Brexit: Now as clear as mud

So the United Kingdom has voted to leave the European Union. After much wailing and gnashing of teeth, the EU will see to remove any vestiges of the United Kingdom with as much haste as a fractious domestic separation.Well no, it’s not going to be that simple.

First, the United Kingdom does not have a written constitution like Ireland. When we make a decision we vote on a proposal to amend the constitution which has legal weight set out in both the constitution itself and supporting legislation, namely the referendum act. When we make a decision it is binding. If the powers that be don’t like it. They must ask us to vote again almost like Mrs. Doyle in Father Ted, did we really, really, really mean to vote that way and can you vote again? Ah go on, go on go on… etc. Whereas a referendum in the UK has all the legal weight of a buzzfeed poll albeit a very expensive nationally structured poll. Referendums in the UK are a sentiment exercise. The fact that they are not presented with a proposal to amend any form of a written constitution means that there will be political weight behind the  resulting decision but it is only a guide. The UK constitution is more of a book of traditions and hence there is an ability to have a constitutional crisis in the UK as it means that the rule book has gone out the window due to events.

Second, and as highlighted in a House of Lords Report, devolution has thrown the cat amongst the pigeons. The report from the House of Lords European Union Committee “The Process of Withdrawing from the European Community” which was published on the 4th May 2016 argues that it would be necessary for each devolved legislature (Wales, Scotland and Northern Ireland) to give legislative consent to amending the founding legislation, for example the Scotland Act, to remove references to European Union Membership. This is stated on page 19 of the report:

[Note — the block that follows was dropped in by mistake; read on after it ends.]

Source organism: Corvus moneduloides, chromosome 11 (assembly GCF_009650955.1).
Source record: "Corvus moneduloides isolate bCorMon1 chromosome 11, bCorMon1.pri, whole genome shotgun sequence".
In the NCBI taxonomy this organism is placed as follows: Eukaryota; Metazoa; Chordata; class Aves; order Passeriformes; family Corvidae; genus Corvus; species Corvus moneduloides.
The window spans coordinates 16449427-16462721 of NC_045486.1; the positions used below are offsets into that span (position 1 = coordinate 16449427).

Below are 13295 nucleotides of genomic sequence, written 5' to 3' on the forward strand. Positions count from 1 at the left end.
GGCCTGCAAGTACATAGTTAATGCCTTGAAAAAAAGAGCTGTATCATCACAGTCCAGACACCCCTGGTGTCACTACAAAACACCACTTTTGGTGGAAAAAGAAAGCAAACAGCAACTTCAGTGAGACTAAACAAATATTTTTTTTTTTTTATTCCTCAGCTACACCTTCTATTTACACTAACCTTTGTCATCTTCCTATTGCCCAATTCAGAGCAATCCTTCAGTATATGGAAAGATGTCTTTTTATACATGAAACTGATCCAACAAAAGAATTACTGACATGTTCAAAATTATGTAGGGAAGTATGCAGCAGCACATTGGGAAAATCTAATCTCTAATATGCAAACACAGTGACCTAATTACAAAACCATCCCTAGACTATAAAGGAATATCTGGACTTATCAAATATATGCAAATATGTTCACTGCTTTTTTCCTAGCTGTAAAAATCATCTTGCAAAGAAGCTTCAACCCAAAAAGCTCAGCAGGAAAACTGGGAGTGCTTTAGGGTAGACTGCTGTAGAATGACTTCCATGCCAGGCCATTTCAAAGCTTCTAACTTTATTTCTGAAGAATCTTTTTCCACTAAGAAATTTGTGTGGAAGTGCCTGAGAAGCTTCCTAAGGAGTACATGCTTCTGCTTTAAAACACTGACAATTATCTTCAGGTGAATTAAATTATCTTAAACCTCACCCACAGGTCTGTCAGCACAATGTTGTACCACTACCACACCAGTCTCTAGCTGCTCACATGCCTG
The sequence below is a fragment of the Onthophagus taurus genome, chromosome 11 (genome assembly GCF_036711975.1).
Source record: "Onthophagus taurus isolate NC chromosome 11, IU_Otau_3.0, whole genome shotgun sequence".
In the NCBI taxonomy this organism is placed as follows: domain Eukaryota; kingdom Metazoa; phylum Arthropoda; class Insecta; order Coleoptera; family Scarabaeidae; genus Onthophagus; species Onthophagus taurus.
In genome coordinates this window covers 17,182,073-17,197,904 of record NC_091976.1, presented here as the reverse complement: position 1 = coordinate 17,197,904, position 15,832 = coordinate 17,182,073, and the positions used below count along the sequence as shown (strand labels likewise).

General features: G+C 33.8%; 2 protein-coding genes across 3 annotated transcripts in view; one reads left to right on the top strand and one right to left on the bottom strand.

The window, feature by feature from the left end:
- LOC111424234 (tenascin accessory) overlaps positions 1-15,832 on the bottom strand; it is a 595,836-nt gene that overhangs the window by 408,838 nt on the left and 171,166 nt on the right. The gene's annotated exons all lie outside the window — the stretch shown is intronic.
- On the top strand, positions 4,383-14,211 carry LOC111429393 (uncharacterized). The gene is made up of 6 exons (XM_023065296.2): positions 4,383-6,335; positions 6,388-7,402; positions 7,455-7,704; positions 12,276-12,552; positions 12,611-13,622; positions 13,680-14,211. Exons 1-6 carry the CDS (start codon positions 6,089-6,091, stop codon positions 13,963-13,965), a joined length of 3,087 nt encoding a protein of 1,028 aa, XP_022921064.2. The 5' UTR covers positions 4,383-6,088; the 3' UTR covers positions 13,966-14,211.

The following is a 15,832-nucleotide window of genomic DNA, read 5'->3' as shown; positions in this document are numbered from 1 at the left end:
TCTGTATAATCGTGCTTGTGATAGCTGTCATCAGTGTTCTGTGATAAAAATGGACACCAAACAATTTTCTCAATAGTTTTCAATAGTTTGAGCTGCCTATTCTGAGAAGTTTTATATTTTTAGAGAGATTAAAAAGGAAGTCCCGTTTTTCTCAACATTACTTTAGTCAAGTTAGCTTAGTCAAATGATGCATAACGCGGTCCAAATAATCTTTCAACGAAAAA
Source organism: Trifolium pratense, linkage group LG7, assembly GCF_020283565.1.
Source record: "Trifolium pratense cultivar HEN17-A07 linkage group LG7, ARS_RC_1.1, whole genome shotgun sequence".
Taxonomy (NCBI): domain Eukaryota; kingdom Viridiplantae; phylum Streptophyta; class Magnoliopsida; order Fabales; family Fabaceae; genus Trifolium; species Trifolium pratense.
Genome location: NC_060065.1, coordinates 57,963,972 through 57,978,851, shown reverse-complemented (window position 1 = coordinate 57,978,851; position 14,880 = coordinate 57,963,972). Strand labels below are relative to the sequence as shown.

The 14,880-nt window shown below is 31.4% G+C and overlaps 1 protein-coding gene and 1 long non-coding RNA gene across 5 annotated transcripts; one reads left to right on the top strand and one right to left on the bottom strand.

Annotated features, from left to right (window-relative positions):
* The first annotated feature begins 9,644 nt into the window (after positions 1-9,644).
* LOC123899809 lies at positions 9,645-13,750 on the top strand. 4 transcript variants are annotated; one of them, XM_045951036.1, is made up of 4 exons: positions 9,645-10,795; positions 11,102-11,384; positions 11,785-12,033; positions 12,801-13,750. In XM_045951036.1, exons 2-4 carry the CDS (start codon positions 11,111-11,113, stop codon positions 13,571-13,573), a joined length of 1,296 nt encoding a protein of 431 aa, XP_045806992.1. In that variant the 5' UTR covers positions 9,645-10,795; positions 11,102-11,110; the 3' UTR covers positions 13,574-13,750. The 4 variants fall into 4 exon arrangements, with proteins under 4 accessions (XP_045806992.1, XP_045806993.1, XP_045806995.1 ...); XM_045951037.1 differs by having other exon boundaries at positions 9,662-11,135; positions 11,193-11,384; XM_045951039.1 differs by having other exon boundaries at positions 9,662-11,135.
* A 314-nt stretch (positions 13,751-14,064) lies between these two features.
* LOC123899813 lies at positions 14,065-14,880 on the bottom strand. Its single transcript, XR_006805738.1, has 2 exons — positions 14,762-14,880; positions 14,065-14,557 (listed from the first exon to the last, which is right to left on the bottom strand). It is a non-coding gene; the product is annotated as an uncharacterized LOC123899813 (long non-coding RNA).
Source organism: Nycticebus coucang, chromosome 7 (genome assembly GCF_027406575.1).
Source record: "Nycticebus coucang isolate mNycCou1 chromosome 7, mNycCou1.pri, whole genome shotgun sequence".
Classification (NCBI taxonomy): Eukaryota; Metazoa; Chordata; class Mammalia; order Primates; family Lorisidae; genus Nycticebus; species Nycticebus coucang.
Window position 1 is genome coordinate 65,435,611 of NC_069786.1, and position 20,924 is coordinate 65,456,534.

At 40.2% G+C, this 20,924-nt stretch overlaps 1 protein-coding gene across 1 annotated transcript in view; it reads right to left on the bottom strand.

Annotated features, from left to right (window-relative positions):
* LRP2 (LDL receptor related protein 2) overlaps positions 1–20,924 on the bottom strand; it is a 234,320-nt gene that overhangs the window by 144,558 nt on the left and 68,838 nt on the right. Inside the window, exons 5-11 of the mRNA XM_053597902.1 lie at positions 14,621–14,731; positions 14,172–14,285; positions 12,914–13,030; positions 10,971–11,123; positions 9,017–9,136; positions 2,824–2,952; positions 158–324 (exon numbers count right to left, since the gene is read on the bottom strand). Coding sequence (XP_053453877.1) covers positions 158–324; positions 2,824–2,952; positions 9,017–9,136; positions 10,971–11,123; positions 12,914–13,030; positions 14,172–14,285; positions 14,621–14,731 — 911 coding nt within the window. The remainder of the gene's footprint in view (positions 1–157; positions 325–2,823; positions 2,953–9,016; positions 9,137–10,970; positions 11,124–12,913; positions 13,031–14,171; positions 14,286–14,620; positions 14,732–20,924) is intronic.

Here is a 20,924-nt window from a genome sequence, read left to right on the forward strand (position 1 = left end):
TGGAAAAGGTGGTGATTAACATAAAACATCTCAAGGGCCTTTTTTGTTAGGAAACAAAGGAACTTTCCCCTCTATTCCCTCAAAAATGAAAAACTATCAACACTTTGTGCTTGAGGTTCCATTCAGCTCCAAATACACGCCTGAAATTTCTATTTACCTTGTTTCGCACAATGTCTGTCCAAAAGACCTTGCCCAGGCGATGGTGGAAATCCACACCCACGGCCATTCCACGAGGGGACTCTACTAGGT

The role of the devolved legislatures in implementing the withdrawal agreement

70. We asked Sir David whether he thought the Scottish Parliament would have to give its consent to measures extinguishing the application of EU law in Scotland. He noted that such measures would entail amendment of section 29 of the Scotland Act 1998, which binds the Scottish Parliament to act in a manner compatible with EU law, and he therefore believed that the Scottish Parliament’s consent would be required.83 He could envisage certain political advantages being drawn from not giving consent.84

71. We note that the European Communities Act is also entrenched in the devolution settlements of Wales and Northern Ireland. Though we have taken no evidence on this specific point, we have no reason to believe that the requirement for legislative consent for its repeal would not apply to all the devolved nations.

Considering the split in the vote between Remain and Leave between Wales, Scotland, Northern Ireland and England this could create a legally complex and politically interesting impediment to a straightforward exercise of the Article 50 procedures to leave the EU.

So if you thought it was a process of vote, negotiate and leave, then think again!

One thought on “Brexit: Now as clear as mud

  1. I’m not entirely certain I agree with your analysis re: the difficulties presented in each ‘region’ of the UK vis withdrawing from the EU post last week’s vote result.
    In the UK, and this was a key reason for the call for the referendum and the subsequent result, is that parliament was, and shall again, be sovereign, something the sovereignty of the Irish people have not since we are told, if we disagree, democratically, with the EC/EU, we must run the vote ’til we reach their choices.
    The key issue on sovereignty is, the British parliament has the power to reverse the devolution act’s which provided for such in the first instance, albeit it may occasion regional difficulties and associated additional cost to their exchequer, there again off set by the savings from being outside the EU cartel.
    My suspicion, and one potential Tory leader’s statement last night highlights this is the business class in Britain/Brussels shall simply force our neighbours to re-run their decision, akin to Ireland Nice and Lisbon’s 2 facilitated by lie’s (remember please the assurance in 2009 of job’s for Ireland) and threat.
    Finally, the partial exclusion of the British leader from European council talks tomorrow, despite not yet having triggered Art. 50 withdrawal so yet being members of the club to which they pay!
    Fairness and equality have really not been a key aspect of European Union developments.

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